Canada Stocks Retreat as Global Events Weigh on Largest Sectorsby
Raw-materials producers rise on gold rush from Clinton probe
Valeant Pharmaceuticals falls to lowest level since July
Canadian stocks declined after the nation’s largest industries slumped amid global concerns, ranging from OPEC production cuts to the U.S. presidential election.
The S&P/TSX Composite Index fell 0.3 percent to 14,785.29 at 4 p.m. in Toronto, erasing an advance in afternoon trading after the U.S. Federal Bureau of Investigation said it’s reopening an inquiry into Hillary Clinton’s use of private e-mail. The gauge lost 1 percent for the week, with health-care and real estate shares taking the biggest hits. The S&P/TSX is up almost 14 percent in 2016, the top performance among developed equity markets tracked by Bloomberg.
Financial stocks fell 0.4 percent as four of the largest banks declined, while Manulife Financial Corp. slumped 1.3 percent, the most in a month. Energy producers lost 1.2 percent as crude tumbled in New York to the lowest in almost four weeks. The losses came as an OPEC committee discussed production targets and as U.S. equities dropped after the FBI disclosed the renewed probe into the Clinton e-mails.
Suncor Energy Inc., Canada’s biggest energy producer, slumped 0.8 percent, falling from a one-year high. The oil-sands giant swung to a profit in the third quarter after restoring operations that were shut during the Alberta wildfires in May.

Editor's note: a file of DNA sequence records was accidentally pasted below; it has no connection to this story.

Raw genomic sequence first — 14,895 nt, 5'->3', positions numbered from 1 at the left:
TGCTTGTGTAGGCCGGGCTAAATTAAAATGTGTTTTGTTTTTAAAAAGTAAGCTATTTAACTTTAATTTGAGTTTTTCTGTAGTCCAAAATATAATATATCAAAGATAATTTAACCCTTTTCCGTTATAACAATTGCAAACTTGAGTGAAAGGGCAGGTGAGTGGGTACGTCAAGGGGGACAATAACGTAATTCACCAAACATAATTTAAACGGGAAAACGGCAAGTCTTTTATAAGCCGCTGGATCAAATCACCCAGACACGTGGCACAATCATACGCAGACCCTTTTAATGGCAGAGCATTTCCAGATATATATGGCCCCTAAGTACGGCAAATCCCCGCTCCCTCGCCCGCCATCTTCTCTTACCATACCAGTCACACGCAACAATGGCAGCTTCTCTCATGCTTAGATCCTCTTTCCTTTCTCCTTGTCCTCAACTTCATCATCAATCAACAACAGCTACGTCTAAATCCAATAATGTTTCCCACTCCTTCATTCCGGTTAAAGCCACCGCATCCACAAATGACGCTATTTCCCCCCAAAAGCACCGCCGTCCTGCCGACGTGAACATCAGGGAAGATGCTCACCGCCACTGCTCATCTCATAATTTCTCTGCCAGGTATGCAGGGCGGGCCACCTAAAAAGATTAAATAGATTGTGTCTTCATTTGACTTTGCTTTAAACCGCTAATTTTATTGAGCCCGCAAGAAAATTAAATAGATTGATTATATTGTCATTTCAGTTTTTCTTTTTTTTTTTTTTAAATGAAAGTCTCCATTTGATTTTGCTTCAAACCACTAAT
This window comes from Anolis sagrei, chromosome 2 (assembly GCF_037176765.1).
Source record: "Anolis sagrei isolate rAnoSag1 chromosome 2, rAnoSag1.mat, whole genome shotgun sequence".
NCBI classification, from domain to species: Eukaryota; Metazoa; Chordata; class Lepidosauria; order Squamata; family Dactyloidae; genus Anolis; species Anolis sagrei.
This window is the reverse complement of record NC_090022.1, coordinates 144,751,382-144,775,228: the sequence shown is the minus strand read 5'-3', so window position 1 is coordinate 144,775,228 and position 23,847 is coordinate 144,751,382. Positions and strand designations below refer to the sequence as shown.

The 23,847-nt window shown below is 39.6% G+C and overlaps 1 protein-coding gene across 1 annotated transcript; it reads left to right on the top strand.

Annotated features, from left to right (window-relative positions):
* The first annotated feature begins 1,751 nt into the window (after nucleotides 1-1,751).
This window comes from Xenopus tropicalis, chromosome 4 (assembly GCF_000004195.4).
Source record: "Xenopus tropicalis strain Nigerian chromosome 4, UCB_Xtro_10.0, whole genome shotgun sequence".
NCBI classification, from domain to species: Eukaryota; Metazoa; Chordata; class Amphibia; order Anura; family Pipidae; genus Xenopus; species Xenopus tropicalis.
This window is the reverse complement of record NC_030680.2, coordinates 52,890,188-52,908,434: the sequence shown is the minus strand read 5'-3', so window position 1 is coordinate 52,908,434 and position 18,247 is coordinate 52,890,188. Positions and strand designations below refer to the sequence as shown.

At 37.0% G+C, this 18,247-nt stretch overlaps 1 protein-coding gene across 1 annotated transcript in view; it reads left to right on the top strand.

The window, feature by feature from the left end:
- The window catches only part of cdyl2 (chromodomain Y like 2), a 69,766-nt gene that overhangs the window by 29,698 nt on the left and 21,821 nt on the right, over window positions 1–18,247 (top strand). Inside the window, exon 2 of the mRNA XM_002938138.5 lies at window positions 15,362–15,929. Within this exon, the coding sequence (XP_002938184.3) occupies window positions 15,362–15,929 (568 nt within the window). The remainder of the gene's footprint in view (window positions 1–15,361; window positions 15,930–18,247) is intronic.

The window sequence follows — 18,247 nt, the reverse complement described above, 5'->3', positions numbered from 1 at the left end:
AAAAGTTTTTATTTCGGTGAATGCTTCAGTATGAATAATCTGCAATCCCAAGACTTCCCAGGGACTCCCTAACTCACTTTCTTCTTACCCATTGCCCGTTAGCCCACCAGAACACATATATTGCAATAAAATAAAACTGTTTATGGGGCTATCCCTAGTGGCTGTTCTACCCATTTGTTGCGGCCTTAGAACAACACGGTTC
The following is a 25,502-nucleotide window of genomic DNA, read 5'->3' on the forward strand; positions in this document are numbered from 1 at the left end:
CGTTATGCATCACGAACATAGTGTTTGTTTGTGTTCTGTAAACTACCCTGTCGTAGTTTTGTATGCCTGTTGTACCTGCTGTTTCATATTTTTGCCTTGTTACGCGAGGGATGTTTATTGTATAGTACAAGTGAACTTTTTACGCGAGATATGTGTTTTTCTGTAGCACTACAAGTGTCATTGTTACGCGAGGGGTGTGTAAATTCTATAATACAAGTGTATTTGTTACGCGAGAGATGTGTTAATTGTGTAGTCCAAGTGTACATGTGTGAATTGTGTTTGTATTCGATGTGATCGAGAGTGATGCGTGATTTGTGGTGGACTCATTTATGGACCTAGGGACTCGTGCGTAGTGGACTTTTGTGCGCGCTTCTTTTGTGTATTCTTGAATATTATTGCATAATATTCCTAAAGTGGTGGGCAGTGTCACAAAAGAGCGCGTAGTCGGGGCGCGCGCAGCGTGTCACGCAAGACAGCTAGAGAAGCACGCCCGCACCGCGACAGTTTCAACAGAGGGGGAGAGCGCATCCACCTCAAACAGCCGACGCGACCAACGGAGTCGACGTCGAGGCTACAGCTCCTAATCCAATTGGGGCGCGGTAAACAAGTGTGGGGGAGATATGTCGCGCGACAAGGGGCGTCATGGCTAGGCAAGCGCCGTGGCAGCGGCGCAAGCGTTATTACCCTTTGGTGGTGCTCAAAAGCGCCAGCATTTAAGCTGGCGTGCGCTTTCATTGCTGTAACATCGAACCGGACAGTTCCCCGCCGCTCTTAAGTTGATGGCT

Health-care companies fell 4.6 percent to a four-month low. The sector was dragged down by Valeant Pharmaceuticals International Inc., after the company fell 8 percent to its lowest level since July amid a selloff in U.S. drugmakers. Health-care was the worst-performing sector this week, and is down 73 percent this year, the most ever.
Raw-materials producers rallied after as a weaker dollar boosted demand for metals as a haven. Barrick Gold Corp., the world’s biggest bullion miner, added 1.5 percent after beating earnings expectations. Goldcorp Inc. gained 0.7 percent.
Six of the 11 sectors in the benchmark rose today, led by 0.5 percent gains in utilities and raw materials. Utilities reached a five-week high, with Fortis Inc. and Brookfield Renewable Partners LP gaining at least 1 percent.
Canadian stocks are now 17 percent more expensive than their peers in the S&P 500 Index. The S&P/TSX trades at 23 times earnings, compared with 20 for the S&P 500 Index.